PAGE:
Once upon a time I made a blog about video games. And this is what's left of it (mostly tweets).

1 April

Frostpunk’s final timelapse of the player’s entire playthrough is a lovely cherry on top of an excellently designed game.

Frostpunk (PC) — 9/10

It’s not often I reach the end of a city management game. Well, for one thing, city management games don’t usually have endings — but the addition of a meaty narrative is exactly what kept involved until the end.

I can’t believe we made it! See, I’m worth putting in charge of the apocalypse!

Well, I guess I’ll go to hell then

Wow, you really pay for how good and beautiful Frostpunk is by way of interminable freezes every time the game saves, once your town is big enough to matter.

30 March

This game is amazing #SevenScrolls

@ff00aa:

CGA graphics looked good if you used the NTSC composite output 😯 [youtu.be]

29 March

@benz145:

It’s interesting that VR players who use joystick locomotion end up using room-scale movements much less often. Watching people play HLA with joystick; where I would have just taken a step forward, people are doing lots of micro movements to adjust their position.

28 March

Has no one modeled The Fountain’s space tree in VR yet?

Aaaannd ten minutes of virtual swimming is all that I can take.

Freediver: Triton Down likes to spawn the player with the head right above the water, which makes sense for the subject matter and is also extremely unsettling. (I can’t swim.)

Wolves in the Walls is fantastic

As far as passive VR narrative experiences go, they’ve done an excellent job of adding interactivity to make you part of the story without it feeling forced.

Huh, I didn’t even know Minecraft Earth was out. It… doesn’t make a great first impression, does it.

@CodeerStudio:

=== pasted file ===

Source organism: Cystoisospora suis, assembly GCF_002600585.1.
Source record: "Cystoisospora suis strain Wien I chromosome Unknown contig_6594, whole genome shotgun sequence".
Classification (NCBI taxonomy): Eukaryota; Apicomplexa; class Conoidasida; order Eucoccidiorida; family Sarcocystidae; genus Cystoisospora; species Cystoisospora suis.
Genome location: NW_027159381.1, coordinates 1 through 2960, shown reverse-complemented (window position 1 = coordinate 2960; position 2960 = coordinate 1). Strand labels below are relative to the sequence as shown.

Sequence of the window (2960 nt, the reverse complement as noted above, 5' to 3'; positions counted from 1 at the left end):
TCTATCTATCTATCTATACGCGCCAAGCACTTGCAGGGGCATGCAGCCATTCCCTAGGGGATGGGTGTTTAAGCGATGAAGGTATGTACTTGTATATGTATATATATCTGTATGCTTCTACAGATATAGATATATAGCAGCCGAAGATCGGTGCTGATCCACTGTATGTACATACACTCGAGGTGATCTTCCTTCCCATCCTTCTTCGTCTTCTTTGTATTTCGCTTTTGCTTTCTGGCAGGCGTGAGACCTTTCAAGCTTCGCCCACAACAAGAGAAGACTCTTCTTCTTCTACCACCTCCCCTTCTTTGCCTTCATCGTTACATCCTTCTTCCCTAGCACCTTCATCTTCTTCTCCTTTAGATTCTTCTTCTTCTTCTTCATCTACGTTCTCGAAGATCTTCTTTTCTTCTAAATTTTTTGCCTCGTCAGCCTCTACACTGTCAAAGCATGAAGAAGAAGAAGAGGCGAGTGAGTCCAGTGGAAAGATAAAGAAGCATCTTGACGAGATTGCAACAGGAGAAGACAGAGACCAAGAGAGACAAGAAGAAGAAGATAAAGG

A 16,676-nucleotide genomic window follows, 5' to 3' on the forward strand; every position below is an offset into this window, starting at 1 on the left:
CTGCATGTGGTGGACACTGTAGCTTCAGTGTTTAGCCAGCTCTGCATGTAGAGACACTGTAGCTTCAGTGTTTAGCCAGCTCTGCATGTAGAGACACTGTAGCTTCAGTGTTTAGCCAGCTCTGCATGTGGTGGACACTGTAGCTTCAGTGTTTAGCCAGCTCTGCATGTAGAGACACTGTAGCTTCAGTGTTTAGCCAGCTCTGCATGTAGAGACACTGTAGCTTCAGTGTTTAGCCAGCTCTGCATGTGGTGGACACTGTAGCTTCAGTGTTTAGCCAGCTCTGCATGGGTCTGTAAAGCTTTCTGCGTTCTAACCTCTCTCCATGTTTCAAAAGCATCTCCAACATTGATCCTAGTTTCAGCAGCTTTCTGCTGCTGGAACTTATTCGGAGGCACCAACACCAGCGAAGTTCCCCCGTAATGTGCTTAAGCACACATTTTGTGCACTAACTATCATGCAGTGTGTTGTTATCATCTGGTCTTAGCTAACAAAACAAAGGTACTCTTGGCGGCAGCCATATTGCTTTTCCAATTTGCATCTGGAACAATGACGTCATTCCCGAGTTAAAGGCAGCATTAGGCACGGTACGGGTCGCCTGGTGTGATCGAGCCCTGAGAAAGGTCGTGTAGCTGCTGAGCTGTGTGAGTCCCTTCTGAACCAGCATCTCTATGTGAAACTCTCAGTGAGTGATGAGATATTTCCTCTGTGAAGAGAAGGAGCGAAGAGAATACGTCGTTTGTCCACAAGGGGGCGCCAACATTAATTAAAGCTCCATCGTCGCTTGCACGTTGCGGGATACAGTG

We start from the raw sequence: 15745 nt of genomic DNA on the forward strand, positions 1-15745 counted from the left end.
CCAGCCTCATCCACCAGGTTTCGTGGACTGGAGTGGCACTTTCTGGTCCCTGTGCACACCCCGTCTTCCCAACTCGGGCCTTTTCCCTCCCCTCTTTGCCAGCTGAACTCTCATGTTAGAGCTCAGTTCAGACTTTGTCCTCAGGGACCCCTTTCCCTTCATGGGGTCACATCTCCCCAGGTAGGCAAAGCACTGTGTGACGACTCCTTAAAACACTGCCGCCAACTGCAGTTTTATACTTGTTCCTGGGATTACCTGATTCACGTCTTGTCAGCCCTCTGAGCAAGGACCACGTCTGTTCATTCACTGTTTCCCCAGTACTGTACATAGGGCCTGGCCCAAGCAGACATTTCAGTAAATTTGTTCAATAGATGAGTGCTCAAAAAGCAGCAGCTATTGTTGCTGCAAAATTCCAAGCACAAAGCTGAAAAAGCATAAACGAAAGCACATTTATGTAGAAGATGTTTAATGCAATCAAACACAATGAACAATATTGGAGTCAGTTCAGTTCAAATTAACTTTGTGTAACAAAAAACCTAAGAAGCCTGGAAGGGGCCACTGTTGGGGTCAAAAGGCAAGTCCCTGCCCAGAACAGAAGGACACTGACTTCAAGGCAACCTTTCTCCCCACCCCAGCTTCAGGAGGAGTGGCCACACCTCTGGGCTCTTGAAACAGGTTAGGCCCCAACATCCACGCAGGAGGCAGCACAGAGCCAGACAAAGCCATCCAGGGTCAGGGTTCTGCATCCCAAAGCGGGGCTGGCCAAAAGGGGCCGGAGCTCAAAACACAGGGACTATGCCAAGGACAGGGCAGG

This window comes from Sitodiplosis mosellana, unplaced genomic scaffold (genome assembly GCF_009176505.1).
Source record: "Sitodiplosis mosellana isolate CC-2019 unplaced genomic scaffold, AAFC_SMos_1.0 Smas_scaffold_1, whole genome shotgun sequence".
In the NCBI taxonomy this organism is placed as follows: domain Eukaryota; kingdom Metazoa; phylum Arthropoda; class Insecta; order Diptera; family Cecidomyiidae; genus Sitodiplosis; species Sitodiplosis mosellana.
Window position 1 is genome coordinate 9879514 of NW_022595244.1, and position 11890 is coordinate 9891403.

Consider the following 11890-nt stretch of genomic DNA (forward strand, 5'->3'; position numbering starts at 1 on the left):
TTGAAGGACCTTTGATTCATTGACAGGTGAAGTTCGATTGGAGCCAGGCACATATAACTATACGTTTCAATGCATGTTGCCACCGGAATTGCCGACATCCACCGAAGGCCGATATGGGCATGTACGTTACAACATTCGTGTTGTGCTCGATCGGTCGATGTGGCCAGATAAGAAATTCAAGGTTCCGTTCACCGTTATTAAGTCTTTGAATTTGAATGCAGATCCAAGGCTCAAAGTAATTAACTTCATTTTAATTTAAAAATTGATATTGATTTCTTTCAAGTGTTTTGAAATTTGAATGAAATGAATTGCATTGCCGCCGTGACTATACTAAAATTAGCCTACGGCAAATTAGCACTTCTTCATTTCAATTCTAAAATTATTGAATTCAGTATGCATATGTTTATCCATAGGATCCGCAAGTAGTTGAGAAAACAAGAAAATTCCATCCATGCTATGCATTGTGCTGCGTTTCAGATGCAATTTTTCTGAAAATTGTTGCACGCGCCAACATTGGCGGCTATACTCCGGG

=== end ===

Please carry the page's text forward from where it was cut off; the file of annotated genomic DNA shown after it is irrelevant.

Procedural animation in 10 steps

#madewithunity #unitytips #unity3d #gamedev #indiedev

27 March

@phacktweets:

Surprise! Tilt Brush is available right now on PlayStation VR!

I wrote some mildly curated words:

[blog.us.playstation.com]

26 March

I’ve been thinking all afternoon about how I’d go about designing my own escape-room VR game but, like all my ideas these days: this too shall pass.

Well, that’s The Room VR finished, in three hours according to Steam. It’s… okay, I guess. My bad for expecting too much, but I feel like Fireproof has done so much with touchscreen puzzles, they could have made more of an effort to take advantage of VR.

The Room VR (PC) — 6/10

Needless to say, my appreciation of the game isn’t helped by having played Alyx earlier this week. I particularly wish I could teleport freely to explore the scene — take a hint from Valve and use lighting to emphasize active areas, instead of restricting my movement.

There’s a puzzle early on where you have to move an object around in your hand to activate it, and I wanted a lot more of that.

Looks like I’m 3/4 of the way through The Room VR… which makes sense considering the price. I’m not sure why they had to make a new game instead of porting the old ones, when very few of the puzzles actually take advantage of VR. It’s… fine, I guess 🤷🏻‍♂️

I can’t put my finger on what’s wrong with it, but Fireproof Games needs a new wood shader / textures / something. Big wooden structures have always looked a bit cheap in The Room games, but VR makes it that much worse.

25 March

Finally! I feel like it’s taken me forever to get there this time around (already played it on Xbox a while back) but Steam only says 15 hours played, which is not all that unreasonable.

Yesterday I left Alyx after encountering three heavy Combines in ten minutes and I don’t feel particularly impatient to get back in. I wish Valve’s first AAA VR game didn’t have to be a Half-Life game.

@iamleyeti:

Empires to Ages: Storytelling Lessons Learned in 14 Years at BioWare [youtu.be] is a fantastic talk about TRUST and how you build TRUST with your TEAM. Must watch for every #narrativedesign people